Aida grew up in Poland as an orphan, her parents died when she was only 3 years old. When Aida was 14, WWII broke out. As a Pole, she was taken to Germany to work as a forced laborer. When she was 20 years old, the war ended and she made her way to Bergen Belsen displaced persons camp. There she met Grisha, a Polish Jewish man who survived Auschwitz. Seven months later she gave birth to Izak, and 10 months later she gave birth to Shepsel while suffering from Tuberculosis. While at Bergen Belsen, she converted to Judaism. In 1947, the family made plans to immigrate to Canada, but she decided to send Izak to Israel. Meanwhile she, Grisha and Shepsel made a new life in Canada, but this was short lived as she and Grisha separated soon after arrival. After the divorce, Aida tried to immigrate to Israel, but her visa application was denied because her conversion was not recognized. Aida recently passed away, but before her death her she met her son Shepsel, whom she hadn’t seen for decades. Why hadn’t she made an effort to see Shepsel before? As Shepsel developed a relationship with his mother, he tried to ask her this and more questions. While it’s obvious that she cherished this time together with Shepsel, she wouldn’t answer any of her questions. Izak too tried to ask her questions but she wouldn’t answer him, despite their lifelong relationship.  

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Doron Livnat and Arieh Kochavi sit with Cohort V 

Through archival research and some detective work, more questions arose than answers. The film was recently released in Israel and will be released in the United States this summer. We would like to thank Alon Schwarz for visiting and answering some of our questions about the film and sharing the development of the project.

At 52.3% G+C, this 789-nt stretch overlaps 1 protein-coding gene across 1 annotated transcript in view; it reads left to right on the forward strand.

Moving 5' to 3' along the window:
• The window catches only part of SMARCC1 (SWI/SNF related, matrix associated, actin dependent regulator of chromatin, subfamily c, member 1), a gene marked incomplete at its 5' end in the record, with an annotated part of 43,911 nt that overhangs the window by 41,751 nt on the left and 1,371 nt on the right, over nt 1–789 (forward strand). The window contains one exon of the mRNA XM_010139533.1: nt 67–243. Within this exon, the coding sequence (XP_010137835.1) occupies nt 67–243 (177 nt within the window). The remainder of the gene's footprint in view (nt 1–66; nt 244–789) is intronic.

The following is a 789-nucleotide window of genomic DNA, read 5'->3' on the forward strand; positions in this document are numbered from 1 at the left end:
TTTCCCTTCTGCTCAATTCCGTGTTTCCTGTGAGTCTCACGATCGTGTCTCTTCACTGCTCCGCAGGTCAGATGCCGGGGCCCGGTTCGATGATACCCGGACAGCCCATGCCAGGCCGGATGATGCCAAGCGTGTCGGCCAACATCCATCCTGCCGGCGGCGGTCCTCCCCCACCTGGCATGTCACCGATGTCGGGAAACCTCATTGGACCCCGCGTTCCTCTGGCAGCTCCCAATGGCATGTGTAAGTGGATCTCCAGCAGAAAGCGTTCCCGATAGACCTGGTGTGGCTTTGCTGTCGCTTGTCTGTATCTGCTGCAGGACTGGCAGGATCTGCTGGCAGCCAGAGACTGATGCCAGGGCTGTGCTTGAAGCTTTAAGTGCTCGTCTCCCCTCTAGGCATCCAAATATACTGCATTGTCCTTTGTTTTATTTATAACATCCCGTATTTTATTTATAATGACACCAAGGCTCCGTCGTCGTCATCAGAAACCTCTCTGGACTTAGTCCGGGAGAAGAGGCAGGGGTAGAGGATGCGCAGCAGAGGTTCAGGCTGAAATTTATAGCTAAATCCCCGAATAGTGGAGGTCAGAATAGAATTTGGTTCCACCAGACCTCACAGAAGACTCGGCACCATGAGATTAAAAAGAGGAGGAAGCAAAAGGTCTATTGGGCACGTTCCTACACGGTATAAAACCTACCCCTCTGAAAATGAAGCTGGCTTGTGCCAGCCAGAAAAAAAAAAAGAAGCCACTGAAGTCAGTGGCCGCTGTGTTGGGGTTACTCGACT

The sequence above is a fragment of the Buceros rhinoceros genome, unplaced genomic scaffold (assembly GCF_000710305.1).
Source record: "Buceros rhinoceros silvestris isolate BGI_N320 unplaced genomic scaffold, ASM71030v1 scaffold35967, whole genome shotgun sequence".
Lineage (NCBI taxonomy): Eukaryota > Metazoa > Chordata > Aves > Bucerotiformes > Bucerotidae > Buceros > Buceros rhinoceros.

For more information on the film check out their website: http://www.aidassecret.com/


Interested in applying for our MA in Holocaust Studies Program?  You can find the application and more information at our website

A Film Unfinished

For the Research Forum this week, our students watched “A Film Unfinished” (directed by Yael Hersonski) and spoke with the director, Itay Ken-Tor afterward. Itay has also produced many of the films at shown at Yad Vashem and is a lecturer at The Open University in Israel, among other job titles.

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The footage used in “A Film Unfinished” was shot in the Warsaw Ghetto just months before liquidation of the Ghetto, January 1945. The documentary is constituted of three main parts: raw footage from Winter 1944, survivors watching the footage, and an interview with one of the German cameramen. The survivors said there was less shooting while the Germans were filming. That’s not to say that there was no violence during the filming. Many scenes captured the Jewish Ghetto Police corralling people down the street. The footage from 1944 furthermore emphasized the difference between luxury and extreme poverty within the ghetto.

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In the interview with the German cameraman, he said that even he didn’t know the purpose of the film, but simply that he was ordered to film by SS men. (The interview with the cameraman was an actor reading from the script of the interview conducted in 1972, as the cameraman has passed away.) In film recently discovered in archives, there is evidence that the cameramen staged many of the scenes. For example, the documentary showed seven takes of two poverty stricken children looking in a store window full of food, while an upper-class lady walks into the store. She then comes out with a bag of food, and passes the children by without a glance. The Nazi idea was to showcase the worst of humanity, ei the rich living in luxury in the ghetto while the poor are dying.

This propaganda is juxtaposed with a testimony from the survivors. While one of the survivors is watching a segment of the film showing a crowd of well-dressed Jews in a movie theater, he said “Everyone who didn’t laugh, his fate was doomed.” Another survivor said, stores were full of food and other goods but there were very few who had the money to buy anything, and anything they bought was at a very high price.